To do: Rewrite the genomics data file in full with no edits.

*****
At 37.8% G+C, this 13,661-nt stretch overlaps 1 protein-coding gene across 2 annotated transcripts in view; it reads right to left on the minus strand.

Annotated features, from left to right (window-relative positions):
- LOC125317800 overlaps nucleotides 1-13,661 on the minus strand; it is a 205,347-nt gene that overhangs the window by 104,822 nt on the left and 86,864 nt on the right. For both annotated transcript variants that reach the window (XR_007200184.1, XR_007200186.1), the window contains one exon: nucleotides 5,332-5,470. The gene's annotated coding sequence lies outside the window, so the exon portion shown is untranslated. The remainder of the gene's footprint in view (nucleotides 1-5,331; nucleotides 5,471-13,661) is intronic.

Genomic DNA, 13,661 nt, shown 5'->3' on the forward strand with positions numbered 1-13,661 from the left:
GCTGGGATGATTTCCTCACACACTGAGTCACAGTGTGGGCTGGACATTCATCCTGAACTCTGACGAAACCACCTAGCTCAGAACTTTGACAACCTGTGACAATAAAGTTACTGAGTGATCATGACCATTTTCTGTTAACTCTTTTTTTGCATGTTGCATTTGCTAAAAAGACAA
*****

At 37.8% G+C, this 13,661-nt stretch overlaps 1 protein-coding gene across 2 annotated transcripts in view; it reads right to left on the minus strand.

Annotated features, from left to right (window-relative positions):
- LOC125317800 overlaps nucleotides 1-13,661 on the minus strand; it is a 205,347-nt gene that overhangs the window by 104,822 nt on the left and 86,864 nt on the right. For both annotated transcript variants that reach the window (XR_007200184.1, XR_007200186.1), the window contains one exon: nucleotides 5,332-5,470. The gene's annotated coding sequence lies outside the window, so the exon portion shown is untranslated. The remainder of the gene's footprint in view (nucleotides 1-5,331; nucleotides 5,471-13,661) is intronic.

Genomic DNA, 13,661 nt, shown 5'->3' on the forward strand with positions numbered 1-13,661 from the left:
GCTGGGATGATTTCCTCACACACTGAGTCACAGTGTGGGCTGGACATTCATCCTGAACTCTGACGAAACCACCTAGCTCAGAACTTTGACAACCTGTGACAATAAAGTTACTGAGTGATCATGACCATTTTCTGTTAACTCTTTTTTTGCATGTTGCATTTGCTAAAAAGACAA